Updated Oct. 26 to include news of Democrats retracting their letter
Written by Hudson Crozier
What’s happening: Thirty House Democrats sent a letter advising President Joe Biden to modify his efforts to end the war in Ukraine. While agreeing that the U.S. should avoid direct conflict with Russia, they call for Biden to engage in negotiations for a cease-fire, which his administration has refused to do on the grounds that it is primarily Ukraine’s responsibility. The lawmakers retracted the letter after severe backlash from other Democrats.
Why it matters: The U.S. military has indicated it is fully prepared to intervene in the war as it conducts training a few miles from Ukraine’s border. The president has warned that the threat of nuclear war is the most imminent it has been since the Cold War. With so much at stake, Americans of all stripes consider de-escalation a top priority.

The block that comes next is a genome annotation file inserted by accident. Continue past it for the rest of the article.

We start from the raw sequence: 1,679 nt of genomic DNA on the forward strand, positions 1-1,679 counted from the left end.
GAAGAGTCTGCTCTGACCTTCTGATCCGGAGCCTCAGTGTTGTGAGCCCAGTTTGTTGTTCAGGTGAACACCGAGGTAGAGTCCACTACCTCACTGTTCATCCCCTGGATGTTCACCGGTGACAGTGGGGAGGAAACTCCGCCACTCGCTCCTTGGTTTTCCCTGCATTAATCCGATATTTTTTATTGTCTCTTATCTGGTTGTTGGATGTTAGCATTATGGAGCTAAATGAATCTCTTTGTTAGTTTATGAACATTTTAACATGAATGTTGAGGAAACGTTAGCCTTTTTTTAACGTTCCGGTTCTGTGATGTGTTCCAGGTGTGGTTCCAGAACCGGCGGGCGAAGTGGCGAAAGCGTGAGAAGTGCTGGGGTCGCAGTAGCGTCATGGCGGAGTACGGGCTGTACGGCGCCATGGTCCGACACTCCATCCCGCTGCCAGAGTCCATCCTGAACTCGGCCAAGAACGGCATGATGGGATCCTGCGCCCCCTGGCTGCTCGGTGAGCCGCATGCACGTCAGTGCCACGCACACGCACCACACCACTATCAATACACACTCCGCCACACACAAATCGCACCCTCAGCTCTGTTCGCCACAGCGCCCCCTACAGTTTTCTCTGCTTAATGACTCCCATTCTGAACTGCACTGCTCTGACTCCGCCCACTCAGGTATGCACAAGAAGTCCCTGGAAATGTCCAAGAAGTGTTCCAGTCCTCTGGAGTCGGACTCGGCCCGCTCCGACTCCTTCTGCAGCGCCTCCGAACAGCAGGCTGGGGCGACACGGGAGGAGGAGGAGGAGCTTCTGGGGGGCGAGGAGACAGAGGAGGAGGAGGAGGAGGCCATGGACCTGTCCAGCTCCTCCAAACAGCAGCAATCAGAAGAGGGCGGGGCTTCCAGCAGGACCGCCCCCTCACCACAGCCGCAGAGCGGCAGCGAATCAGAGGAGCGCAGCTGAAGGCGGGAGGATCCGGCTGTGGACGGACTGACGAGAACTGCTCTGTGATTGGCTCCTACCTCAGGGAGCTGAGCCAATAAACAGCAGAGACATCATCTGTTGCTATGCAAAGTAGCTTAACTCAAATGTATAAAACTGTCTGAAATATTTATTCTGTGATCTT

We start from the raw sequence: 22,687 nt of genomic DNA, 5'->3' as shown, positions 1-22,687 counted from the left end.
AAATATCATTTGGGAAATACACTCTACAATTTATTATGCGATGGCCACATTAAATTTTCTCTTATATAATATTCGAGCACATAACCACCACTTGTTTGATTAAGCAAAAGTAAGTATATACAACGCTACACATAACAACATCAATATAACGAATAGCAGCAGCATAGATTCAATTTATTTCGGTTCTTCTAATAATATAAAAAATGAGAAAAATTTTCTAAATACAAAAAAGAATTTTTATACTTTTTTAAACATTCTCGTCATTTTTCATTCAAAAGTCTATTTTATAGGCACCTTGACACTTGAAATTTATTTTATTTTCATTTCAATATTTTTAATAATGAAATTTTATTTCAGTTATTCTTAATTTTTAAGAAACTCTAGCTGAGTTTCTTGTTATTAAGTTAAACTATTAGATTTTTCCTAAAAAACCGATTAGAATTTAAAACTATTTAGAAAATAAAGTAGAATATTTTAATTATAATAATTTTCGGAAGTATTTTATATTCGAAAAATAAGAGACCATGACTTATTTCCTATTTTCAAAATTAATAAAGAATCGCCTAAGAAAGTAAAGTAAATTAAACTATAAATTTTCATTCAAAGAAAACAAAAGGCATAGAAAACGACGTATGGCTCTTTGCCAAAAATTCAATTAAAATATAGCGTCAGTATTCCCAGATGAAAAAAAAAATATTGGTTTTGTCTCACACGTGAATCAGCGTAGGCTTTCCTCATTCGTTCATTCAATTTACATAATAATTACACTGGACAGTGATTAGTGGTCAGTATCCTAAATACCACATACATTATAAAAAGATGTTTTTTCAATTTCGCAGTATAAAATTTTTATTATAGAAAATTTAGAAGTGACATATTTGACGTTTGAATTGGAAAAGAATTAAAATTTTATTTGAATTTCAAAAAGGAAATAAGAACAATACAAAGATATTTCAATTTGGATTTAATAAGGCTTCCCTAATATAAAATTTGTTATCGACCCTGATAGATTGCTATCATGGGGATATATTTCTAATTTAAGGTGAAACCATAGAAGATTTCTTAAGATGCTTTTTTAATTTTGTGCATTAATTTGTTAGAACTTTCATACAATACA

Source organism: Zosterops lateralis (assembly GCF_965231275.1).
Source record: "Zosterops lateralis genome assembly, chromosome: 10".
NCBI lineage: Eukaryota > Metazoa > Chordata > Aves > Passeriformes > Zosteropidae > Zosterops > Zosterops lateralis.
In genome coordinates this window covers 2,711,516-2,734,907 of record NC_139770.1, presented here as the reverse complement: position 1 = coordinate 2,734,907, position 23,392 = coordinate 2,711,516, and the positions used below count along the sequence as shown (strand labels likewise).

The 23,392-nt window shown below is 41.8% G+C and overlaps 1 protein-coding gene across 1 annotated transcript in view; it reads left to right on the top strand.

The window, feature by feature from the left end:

Pressure from liberal voters: In recent months, leftist anti-war advocates have turned against Democratic lawmakers for aiding Ukraine, claiming it escalates the conflict and wastes American resources. Constituents have accused them of “voting to start a nuclear war.” Voices in this movement responded positively to the Democrats' now-withdrawn letter.
Big picture: Many Republicans have critiqued Biden’s support for Ukraine as too costly, for which he has accused them of having “no sense of American foreign policy.” As the war ramps up to nuclear threat levels, it remains to be seen how much longer partisan divides will persist.